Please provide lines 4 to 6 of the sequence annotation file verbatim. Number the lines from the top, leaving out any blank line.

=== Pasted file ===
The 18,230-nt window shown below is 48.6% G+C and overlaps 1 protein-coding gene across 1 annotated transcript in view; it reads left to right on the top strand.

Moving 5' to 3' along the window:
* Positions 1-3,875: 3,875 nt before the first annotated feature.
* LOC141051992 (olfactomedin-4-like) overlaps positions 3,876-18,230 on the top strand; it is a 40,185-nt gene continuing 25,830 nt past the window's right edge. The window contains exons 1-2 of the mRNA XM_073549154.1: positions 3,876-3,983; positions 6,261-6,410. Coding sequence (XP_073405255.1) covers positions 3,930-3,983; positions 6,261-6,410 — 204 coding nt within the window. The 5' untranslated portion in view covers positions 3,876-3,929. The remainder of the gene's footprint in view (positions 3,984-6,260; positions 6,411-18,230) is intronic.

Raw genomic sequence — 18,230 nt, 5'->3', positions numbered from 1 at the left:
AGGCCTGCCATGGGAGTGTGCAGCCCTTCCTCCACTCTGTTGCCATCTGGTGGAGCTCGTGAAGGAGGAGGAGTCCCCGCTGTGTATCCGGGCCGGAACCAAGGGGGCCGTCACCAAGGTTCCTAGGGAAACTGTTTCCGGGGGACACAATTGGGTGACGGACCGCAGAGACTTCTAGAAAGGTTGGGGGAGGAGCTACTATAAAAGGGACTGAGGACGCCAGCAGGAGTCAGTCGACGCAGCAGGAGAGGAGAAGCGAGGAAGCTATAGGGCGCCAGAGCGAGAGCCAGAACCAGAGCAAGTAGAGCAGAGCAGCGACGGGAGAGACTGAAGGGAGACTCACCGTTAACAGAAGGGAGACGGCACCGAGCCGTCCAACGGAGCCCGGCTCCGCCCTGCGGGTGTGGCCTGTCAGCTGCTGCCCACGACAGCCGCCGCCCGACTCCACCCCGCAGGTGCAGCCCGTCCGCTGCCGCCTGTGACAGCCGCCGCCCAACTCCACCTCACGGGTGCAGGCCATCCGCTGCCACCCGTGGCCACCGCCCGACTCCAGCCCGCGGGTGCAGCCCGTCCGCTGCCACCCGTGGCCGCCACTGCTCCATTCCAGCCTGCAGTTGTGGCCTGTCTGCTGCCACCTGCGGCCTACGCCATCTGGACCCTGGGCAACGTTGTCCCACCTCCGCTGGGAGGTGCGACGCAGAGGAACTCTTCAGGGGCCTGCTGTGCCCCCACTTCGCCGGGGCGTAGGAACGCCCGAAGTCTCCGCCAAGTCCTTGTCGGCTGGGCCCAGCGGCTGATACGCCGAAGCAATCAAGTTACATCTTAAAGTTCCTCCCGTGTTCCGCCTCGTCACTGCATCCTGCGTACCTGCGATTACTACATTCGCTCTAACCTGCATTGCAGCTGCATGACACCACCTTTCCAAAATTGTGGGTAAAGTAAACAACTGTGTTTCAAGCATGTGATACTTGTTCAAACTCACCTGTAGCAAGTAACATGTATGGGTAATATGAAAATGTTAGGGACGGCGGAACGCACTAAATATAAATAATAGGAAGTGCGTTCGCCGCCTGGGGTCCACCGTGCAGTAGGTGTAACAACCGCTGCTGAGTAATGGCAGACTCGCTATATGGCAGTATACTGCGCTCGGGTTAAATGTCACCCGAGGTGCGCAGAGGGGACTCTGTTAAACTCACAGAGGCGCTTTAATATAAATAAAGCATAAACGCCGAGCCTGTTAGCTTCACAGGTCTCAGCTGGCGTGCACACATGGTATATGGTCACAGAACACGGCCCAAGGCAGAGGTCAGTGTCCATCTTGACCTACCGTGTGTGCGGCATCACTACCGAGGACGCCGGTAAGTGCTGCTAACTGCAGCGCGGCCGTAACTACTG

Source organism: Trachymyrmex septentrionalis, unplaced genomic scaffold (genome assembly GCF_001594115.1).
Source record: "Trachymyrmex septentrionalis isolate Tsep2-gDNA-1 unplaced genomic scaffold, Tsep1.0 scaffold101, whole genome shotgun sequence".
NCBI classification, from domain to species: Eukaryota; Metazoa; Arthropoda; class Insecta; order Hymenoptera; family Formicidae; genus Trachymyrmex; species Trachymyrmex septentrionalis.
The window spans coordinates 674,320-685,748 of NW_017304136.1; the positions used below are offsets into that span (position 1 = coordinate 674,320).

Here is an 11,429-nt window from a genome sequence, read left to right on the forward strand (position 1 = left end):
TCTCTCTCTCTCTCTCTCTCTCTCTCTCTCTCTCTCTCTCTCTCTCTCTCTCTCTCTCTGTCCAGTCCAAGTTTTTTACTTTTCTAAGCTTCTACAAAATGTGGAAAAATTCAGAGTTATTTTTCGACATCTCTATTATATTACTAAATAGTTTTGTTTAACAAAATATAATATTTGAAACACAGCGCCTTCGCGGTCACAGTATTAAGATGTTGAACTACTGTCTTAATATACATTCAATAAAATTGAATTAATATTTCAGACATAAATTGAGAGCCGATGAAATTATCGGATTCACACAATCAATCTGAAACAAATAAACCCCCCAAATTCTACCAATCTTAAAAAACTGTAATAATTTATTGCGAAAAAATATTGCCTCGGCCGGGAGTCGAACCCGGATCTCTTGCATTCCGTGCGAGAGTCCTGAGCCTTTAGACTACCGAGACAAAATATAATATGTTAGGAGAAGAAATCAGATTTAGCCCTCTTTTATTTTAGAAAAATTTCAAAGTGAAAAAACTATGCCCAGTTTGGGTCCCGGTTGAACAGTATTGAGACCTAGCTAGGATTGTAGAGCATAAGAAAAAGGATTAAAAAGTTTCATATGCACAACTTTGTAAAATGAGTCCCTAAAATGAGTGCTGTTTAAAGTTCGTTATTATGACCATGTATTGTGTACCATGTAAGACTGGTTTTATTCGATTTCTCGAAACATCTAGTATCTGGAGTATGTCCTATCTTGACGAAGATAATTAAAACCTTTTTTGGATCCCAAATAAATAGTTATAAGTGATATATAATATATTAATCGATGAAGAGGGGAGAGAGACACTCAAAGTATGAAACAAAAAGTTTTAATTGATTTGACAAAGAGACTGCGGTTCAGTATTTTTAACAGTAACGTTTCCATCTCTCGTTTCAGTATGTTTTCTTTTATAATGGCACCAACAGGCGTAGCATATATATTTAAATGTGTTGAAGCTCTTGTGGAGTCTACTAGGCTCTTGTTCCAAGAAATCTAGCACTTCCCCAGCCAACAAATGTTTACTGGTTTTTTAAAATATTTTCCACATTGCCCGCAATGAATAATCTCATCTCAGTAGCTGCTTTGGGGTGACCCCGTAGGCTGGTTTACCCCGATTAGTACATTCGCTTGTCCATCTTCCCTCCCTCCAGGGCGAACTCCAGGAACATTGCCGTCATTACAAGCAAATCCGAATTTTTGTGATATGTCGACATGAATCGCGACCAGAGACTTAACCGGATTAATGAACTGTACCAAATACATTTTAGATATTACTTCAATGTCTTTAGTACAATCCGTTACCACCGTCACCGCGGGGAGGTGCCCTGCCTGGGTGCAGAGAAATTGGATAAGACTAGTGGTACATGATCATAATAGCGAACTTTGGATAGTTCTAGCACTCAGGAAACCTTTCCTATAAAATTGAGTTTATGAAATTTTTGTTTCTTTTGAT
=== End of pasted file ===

* LOC141051992 (olfactomedin-4-like) overlaps positions 3,876-18,230 on the top strand; it is a 40,185-nt gene continuing 25,830 nt past the window's right edge. The window contains exons 1-2 of the mRNA XM_073549154.1: positions 3,876-3,983; positions 6,261-6,410. Coding sequence (XP_073405255.1) covers positions 3,930-3,983; positions 6,261-6,410 — 204 coding nt within the window. The 5' untranslated portion in view covers positions 3,876-3,929. The remainder of the gene's footprint in view (positions 3,984-6,260; positions 6,411-18,230) is intronic.

Raw genomic sequence — 18,230 nt, 5'->3', positions numbered from 1 at the left:
AGGCCTGCCATGGGAGTGTGCAGCCCTTCCTCCACTCTGTTGCCATCTGGTGGAGCTCGTGAAGGAGGAGGAGTCCCCGCTGTGTATCCGGGCCGGAACCAAGGGGGCCGTCACCAAGGTTCCTAGGGAAACTGTTTCCGGGGGACACAATTGGGTGACGGACCGCAGAGACTTCTAGAAAGGTTGGGGGAGGAGCTACTATAAAAGGGACTGAGGACGCCAGCAGGAGTCAGTCGACGCAGCAGGAGAGGAGAAGCGAGGAAGCTATAGGGCGCCAGAGCGAGAGCCAGAACCAGAGCAAGTAGAGCAGAGCAGCGACGGGAGAGACTGAAGGGAGACTCACCGTTAACAGAAGGGAGACGGCACCGAGCCGTCCAACGGAGCCCGGCTCCGCCCTGCGGGTGTGGCCTGTCAGCTGCTGCCCACGACAGCCGCCGCCCGACTCCACCCCGCAGGTGCAGCCCGTCCGCTGCCGCCTGTGACAGCCGCCGCCCAACTCCACCTCACGGGTGCAGGCCATCCGCTGCCACCCGTGGCCACCGCCCGACTCCAGCCCGCGGGTGCAGCCCGTCCGCTGCCACCCGTGGCCGCCACTGCTCCATTCCAGCCTGCAGTTGTGGCCTGTCTGCTGCCACCTGCGGCCTACGCCATCTGGACCCTGGGCAACGTTGTCCCACCTCCGCTGGGAGGTGCGACGCAGAGGAACTCTTCAGGGGCCTGCTGTGCCCCCACTTCGCCGGGGCGTAGGAACGCCCGAAGTCTCCGCCAAGTCCTTGTCGGCTGGGCCCAGCGGCTGATACGCCGAAGCAATCAAGTTACATCTTAAAGTTCCTCCCGTGTTCCGCCTCGTCACTGCATCCTGCGTACCTGCGATTACTACATTCGCTCTAACCTGCATTGCAGCTGCATGACACCACCTTTCCAAAATTGTGGGTAAAGTAAACAACTGTGTTTCAAGCATGTGATACTTGTTCAAACTCACCTGTAGCAAGTAACATGTATGGGTAATATGAAAATGTTAGGGACGGCGGAACGCACTAAATATAAATAATAGGAAGTGCGTTCGCCGCCTGGGGTCCACCGTGCAGTAGGTGTAACAACCGCTGCTGAGTAATGGCAGACTCGCTATATGGCAGTATACTGCGCTCGGGTTAAATGTCACCCGAGGTGCGCAGAGGGGACTCTGTTAAACTCACAGAGGCGCTTTAATATAAATAAAGCATAAACGCCGAGCCTGTTAGCTTCACAGGTCTCAGCTGGCGTGCACACATGGTATATGGTCACAGAACACGGCCCAAGGCAGAGGTCAGTGTCCATCTTGACCTACCGTGTGTGCGGCATCACTACCGAGGACGCCGGTAAGTGCTGCTAACTGCAGCGCGGCCGTAACTACTG